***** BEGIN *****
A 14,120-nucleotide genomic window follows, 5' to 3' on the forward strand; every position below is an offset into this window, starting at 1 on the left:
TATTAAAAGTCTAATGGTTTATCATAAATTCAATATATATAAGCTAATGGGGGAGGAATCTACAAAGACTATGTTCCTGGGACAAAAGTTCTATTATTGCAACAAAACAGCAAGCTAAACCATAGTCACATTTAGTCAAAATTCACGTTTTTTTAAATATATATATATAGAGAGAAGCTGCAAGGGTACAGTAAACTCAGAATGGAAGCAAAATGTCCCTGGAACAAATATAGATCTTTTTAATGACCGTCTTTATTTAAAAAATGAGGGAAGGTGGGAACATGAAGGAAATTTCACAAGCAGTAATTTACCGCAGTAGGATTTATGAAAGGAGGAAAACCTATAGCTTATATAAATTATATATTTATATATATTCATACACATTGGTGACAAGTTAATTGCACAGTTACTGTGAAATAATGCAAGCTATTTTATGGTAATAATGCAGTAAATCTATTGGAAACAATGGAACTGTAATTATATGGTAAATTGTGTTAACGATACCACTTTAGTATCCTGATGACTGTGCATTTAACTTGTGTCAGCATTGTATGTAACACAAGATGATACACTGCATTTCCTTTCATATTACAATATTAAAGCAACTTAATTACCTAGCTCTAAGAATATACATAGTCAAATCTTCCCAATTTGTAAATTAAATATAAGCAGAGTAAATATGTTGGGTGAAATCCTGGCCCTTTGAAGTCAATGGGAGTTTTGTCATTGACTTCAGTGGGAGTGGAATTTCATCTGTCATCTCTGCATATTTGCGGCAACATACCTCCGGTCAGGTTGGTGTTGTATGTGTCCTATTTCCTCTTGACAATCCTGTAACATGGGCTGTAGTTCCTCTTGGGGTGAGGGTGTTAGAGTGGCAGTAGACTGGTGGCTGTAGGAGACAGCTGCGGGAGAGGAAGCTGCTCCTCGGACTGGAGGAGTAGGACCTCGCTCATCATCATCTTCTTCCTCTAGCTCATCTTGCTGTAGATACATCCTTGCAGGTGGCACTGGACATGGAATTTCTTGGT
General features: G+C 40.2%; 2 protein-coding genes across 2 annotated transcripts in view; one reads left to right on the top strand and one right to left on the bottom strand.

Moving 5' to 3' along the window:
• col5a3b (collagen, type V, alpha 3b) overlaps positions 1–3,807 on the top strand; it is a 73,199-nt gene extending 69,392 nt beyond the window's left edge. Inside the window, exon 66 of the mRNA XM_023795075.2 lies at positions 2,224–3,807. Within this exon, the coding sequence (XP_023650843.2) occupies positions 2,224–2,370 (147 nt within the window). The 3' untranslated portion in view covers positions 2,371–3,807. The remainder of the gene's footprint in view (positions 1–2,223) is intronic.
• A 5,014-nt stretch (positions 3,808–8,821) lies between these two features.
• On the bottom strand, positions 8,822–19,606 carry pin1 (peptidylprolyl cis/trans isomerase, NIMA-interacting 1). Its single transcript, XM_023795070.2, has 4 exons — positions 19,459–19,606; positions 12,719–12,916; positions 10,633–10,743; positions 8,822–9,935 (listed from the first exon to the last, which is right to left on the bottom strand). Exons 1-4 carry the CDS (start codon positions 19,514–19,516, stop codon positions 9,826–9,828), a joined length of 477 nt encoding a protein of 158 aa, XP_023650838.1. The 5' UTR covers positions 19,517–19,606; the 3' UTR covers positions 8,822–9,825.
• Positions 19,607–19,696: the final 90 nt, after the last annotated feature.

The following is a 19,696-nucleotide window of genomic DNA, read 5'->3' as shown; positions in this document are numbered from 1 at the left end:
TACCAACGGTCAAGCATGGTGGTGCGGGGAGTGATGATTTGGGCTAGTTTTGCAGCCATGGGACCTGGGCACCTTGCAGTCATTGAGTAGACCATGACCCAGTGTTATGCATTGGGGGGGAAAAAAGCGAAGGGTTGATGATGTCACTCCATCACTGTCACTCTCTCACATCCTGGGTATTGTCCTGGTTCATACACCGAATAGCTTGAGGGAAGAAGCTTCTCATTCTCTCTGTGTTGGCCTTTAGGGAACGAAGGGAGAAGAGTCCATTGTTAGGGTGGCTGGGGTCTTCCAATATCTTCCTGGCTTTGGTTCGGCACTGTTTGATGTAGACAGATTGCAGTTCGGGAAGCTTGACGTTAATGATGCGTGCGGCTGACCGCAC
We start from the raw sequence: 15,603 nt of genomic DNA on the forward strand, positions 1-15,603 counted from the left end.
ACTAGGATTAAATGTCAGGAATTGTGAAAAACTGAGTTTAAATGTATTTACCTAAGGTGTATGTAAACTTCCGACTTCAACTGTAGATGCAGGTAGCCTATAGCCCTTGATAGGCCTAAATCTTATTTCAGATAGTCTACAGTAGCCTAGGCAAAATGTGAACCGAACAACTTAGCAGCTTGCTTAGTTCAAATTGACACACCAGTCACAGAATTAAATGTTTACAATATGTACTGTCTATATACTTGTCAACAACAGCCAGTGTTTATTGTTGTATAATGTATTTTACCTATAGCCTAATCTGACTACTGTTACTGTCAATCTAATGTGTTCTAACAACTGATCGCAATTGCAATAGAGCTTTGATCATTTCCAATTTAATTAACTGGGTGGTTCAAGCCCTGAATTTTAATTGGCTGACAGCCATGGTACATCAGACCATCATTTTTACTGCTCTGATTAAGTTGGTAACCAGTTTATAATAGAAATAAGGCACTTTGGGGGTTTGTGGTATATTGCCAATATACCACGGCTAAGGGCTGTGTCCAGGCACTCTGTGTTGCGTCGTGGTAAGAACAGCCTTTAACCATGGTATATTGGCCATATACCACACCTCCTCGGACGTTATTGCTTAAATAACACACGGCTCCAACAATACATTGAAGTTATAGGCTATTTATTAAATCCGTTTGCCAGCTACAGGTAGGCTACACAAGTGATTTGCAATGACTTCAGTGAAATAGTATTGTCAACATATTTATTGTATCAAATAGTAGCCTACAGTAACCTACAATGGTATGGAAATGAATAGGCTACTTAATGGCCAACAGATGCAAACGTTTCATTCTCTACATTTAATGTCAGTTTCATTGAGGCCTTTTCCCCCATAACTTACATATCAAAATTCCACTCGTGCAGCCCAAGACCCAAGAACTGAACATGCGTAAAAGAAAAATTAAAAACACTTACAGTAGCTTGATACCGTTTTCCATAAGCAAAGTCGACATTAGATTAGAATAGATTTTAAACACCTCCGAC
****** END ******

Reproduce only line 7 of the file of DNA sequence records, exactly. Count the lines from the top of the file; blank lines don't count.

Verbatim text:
• On the bottom strand, positions 8,822–19,606 carry pin1 (peptidylprolyl cis/trans isomerase, NIMA-interacting 1). Its single transcript, XM_023795070.2, has 4 exons — positions 19,459–19,606; positions 12,719–12,916; positions 10,633–10,743; positions 8,822–9,935 (listed from the first exon to the last, which is right to left on the bottom strand). Exons 1-4 carry the CDS (start codon positions 19,514–19,516, stop codon positions 9,826–9,828), a joined length of 477 nt encoding a protein of 158 aa, XP_023650838.1. The 5' UTR covers positions 19,517–19,606; the 3' UTR covers positions 8,822–9,825.